Nature is fighting for us: Combating Aflatoxins

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Sorghum plant in Gezira region, Sudan. I took the picture after an on-farm training on aflatoxin. There is little awareness by farmers and their families on food safety risks. Later and after analysis of the samples collected, Gezira area had the highest level of Aflatoxin compared to other regions.

Solara Elsheikh is a project manager at the International Institute of Tropical Agriculture (IITA) in Sudan. Her work focuses on implementing research projects, deploying science-based solutions and building capacity of local actors. Solara participated in the 2024 food systems e-course, and she writes this blog to tell us how combating aflatoxins needs a food systems approach.

A faded memory from my school years in Sudan comes to mind. Each day, I passed by the typical street vendors selling after-school snacks like sesame candy, baobab cakes, and my all-time favourite, skillet-roasted peanuts. I would munch on these treats before getting into the bus, a daily ritual that continued until I graduated from university.

As I grew up and my career developed in food safety, I became more aware of food hazards. To my surprise, peanuts, my beloved snack, were linked to aflatoxin—an invisible threat and highly toxic at minute concentrations. Consuming foods prone to aflatoxin has led to many losing their lives to cancer, suffering from aflatoxicosis, or facing long-term health repercussions.

Nut snacks, peanut butter, and other groundnut confectionaries are especially susceptible to aflatoxins. The same goes for crop residues which are fed to farm animals. If these residues are contaminated with aflatoxin, they cause reduced productivity and increased mortality. Cows may produce milk containing aflatoxin, further impacting food quality. This is a health burden for our country, and it has economic impacts, especially through export bans. Aflatoxin contamination is linked to widespread fungi known as Aspergillus, which thrives in hot and humid environments. Unfortunately, the countries most affected by this are typically poor and lack the resources and infrastructure to implement effective food safety measurements.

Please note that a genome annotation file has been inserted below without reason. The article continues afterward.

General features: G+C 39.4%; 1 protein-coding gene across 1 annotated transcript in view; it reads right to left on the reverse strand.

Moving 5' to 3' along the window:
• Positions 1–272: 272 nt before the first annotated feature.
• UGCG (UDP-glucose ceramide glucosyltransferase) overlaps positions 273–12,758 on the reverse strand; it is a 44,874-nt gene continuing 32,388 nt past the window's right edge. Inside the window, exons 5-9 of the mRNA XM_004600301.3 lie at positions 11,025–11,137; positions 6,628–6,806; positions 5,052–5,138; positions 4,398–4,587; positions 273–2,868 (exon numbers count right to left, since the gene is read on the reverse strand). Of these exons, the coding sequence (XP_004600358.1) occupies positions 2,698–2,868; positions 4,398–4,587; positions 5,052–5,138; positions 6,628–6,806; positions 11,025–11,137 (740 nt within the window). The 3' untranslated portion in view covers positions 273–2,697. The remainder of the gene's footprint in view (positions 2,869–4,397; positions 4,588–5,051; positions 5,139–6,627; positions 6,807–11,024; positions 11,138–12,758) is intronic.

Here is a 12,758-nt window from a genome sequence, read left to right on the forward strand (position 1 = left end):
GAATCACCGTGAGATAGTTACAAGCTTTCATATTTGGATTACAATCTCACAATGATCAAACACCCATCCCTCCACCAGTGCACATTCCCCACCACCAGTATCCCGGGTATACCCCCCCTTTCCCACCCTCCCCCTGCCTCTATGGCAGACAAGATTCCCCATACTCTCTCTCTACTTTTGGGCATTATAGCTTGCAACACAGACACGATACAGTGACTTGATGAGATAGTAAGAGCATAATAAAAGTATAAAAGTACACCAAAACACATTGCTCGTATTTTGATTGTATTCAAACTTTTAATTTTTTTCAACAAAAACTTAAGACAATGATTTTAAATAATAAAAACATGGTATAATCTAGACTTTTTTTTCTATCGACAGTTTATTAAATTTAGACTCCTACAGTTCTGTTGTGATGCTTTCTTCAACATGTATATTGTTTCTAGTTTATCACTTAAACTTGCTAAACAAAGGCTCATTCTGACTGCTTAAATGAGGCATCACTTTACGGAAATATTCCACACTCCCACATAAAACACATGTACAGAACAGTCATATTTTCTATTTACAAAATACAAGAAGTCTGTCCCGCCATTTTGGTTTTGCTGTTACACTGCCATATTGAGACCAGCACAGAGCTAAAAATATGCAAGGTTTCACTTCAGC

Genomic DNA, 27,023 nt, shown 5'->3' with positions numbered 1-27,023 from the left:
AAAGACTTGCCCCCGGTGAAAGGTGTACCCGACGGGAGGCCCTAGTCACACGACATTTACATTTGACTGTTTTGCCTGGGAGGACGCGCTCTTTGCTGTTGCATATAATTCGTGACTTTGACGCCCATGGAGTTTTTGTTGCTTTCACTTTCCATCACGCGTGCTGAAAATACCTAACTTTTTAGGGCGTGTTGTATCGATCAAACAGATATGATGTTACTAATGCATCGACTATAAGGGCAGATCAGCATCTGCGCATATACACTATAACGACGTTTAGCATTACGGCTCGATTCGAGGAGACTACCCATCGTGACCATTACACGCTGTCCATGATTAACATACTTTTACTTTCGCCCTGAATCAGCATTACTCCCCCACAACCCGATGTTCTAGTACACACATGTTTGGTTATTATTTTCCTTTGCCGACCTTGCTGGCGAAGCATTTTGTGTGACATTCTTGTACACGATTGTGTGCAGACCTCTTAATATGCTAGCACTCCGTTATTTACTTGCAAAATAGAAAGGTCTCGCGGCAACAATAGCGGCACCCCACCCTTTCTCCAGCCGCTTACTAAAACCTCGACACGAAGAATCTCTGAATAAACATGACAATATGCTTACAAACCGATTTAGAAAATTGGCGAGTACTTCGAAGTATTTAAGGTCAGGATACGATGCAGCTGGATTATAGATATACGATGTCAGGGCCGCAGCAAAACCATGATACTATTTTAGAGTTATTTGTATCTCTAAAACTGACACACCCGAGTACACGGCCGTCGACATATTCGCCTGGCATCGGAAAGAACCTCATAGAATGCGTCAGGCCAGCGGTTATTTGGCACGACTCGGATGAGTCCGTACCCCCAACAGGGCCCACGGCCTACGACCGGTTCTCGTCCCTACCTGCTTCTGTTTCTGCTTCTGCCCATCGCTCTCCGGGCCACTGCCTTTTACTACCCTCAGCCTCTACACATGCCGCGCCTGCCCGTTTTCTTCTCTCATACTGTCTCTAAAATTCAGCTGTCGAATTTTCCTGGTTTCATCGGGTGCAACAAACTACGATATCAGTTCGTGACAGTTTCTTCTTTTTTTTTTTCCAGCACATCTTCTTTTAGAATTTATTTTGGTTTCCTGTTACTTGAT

To address this, my employer, the International Institute of Tropical Agriculture, in collaboration with the USDA-ARS and several other institutions, has developed a product known as Aflasafe. to combat aflatoxin contamination in several countries in Africa. Remarkably, this product is derived from our environment—specifically from Aspergillus itself. Aflasafe utilises non-toxin-producing strains of Aspergillus to outcompete their toxic counterparts, offering a promising solution to this pervasive issue. It is like nature is fighting for us.

In practice, Aflasafe significantly reduces aflatoxin contamination at the field level. However, integrating efforts across the value chain is crucial to prevent aflatoxins in other parts of the chain. This becomes challenging due to the involvement of multiple actors, highlighting the need for a food systems approach. Our program experiences have shown that involving more value chain actors in managing food safety risks ensures concerns like aflatoxin are kept at bay.

The major gain from the food systems e-course for me was solidifying the perspective of food safety through a global food systems approach. Food safety is intricately connected with various stakeholders such as supply chains, markets, healthcare systems, and macroeconomics. It needs to be studied both at a "big picture" level and through detailed interventions. This idea has inspired me to continue researching how a food systems approach can help us increase our impact in fighting aflatoxin and other food safety risks.


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Solara Elsheikh

e-course participant

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